Google Photos is one of the more interesting apps available on Android and iOS devices. It s a multi-purpose app that serves as a gallery, lets you organize your photos and videos, and also lets you edit them. Now, the Android version of the app has been updated with interesting features, such as new photo editing tools, electronic stabilization for videos, and more. Also Read - Google Pixel 4a India launch on October 17: Check specifications, featuresAlso Read - Google Pixel 5, Pixel 4a 5G announced: 5G, wide-angle cameras, big batteries and more
The Google Photos app already lets you edit your photos — crop, change orientation, add filters, tweak brightness, contrast, add tint, create a collage of photos, or videos. Now, in the latest update, Google has added a new set of dynamic filters using which you can quickly enhance your photos with one tap. The app also comes with advanced editing tools that allow you to tweak color, lighting and more. Let s look at these editing tools and how you can enhance your photos and videos. Also Read - Google will update Play Store guidelines, crack down on companies bypassing 30% fee
How to add use Deep Blue filter in Google Photos
There are times when we want to capture a perfect scene, be it the deep blue sea or the clear blue skies. However, the camera sensor on most smartphones aren t able to capture the accurate color and scenes, as visible to the human eye. Now, one of the innovative additions that come as a part of this update is the Deep Blue slider, using which you can add color to water and sky.
I ve recently been to Hong Kong and China, and as my usual drill, I like capturing photos of clear blue skies, the horizon, the sea 35,000 feet below and more. The photos that I captured using my HTC One M8 weren t punchy enough and I always felt the need of having a better camera phone. But now with the Google Photos update, I revisited the photos I had captured, and added some effects. Now, they look much better than before.
Adding these effects is a fairly simple process. Open Google Photos, select the photo you want to edit, and tap on the edit button (pencil-like icon) second on the bottom left. Now, along the bottom half, you have a strip full of filters — auto, west, palma, metro, eiffel, blush, reel and more. Even after adding a certain filter, you can still make finer adjustments to the photos by tapping on the settings icon below. ALSO READ: This new Google Photos advertisement takes a dig at iPhones with 16GB storage
And for photos where you want to add Deep Blue filter, just open the photo, tap on edit option, followed by settings and under color, you have the deep blue slider at the bottom. Just move the slider to the right to add the color, or to the left to minimize the intensity.
As for the results, below are three photos that I edited to add the deep blue filter. Now, while the edited photo does look good, slight amount of graininess is visible, whereas on the photo, the blue color was also added to the plane s wing. However, the overall photo does look better, despite the fact that it was taken on a low-resolution 4-megapixel (or UltraPixel) camera. In the third photo, the blue color on the sky isn t punchy enough, again, the overall photo quality is good. ALSO READ: Google Photos for Android update helps reclaim your smartphone s internal storage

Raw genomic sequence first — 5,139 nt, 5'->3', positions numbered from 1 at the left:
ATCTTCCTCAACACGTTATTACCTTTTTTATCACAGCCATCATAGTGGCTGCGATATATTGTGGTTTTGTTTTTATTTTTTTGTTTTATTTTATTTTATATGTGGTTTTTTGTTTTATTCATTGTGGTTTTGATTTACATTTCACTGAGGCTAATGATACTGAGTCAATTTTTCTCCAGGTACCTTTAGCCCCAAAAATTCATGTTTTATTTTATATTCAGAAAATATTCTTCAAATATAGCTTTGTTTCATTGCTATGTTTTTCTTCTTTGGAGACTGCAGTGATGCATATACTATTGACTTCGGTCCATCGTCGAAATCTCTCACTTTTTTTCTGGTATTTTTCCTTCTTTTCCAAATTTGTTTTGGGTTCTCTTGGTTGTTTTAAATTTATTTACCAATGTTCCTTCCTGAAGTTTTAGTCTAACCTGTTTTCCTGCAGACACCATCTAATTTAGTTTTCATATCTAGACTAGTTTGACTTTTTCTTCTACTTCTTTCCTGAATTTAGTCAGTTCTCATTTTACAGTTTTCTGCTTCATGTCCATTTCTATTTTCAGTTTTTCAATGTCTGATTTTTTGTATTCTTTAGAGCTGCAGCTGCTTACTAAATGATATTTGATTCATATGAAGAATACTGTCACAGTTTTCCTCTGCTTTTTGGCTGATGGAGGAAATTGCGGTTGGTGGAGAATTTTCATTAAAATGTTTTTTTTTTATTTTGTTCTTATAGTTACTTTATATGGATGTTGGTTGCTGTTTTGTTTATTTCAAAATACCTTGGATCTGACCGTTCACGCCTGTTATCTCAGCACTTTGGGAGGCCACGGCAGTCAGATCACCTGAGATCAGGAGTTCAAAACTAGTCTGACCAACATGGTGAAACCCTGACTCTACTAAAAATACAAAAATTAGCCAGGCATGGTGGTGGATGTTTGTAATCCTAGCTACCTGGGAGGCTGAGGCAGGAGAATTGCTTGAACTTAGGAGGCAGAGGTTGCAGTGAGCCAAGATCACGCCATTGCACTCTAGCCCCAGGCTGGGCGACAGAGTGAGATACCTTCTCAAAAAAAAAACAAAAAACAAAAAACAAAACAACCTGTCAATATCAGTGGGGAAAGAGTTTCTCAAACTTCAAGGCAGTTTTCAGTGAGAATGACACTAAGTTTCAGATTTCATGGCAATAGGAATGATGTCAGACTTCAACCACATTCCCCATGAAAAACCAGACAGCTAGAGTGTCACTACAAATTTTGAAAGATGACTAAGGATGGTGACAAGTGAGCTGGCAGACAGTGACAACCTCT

Unedited Photos (Click to view full resolution version)
Edited Photos (Click to view full resolution version)
How to stabilize videos on Google Photos
A lot of camera-centric smartphones today come with Optical Image Stabilization (OIS) to ensure you are able to take blur-free photos and videos. And on smartphones like Google Pixel and Pixel XL, you have software-based electronic image stabilization which works pretty well. But what about other smartphones? ALSO READ: Google Pixel, Pixel XL to gain Wi-Fi calling feature on Reliance Jio network
Well, Google Photos is here to your rescue. The new update adds electronic stabilization feature and it works as expected. As usual, I used one of the videos I captured when the plane took off from Hong Kong, and it was quite shaky. To stabilize your videos, open Google Photos, select the video and tap on edit. Next, you have two options, one to stabilize and other to rotate the video. The stabilization and rendering process does take a bit of time, depending on how big the video is.
Google Photos was able to stabilize it to an extent where the annoying jerks were smoothened to a great extent. However, on closely observing the edited video, I did notice minor drop in frame-rate, but I guess that s how it works.
These nifty additions are good to make your otherwise dull and boring photos and videos look great. Do give these features a try and let us know if you find this guide helpful in the comments section below.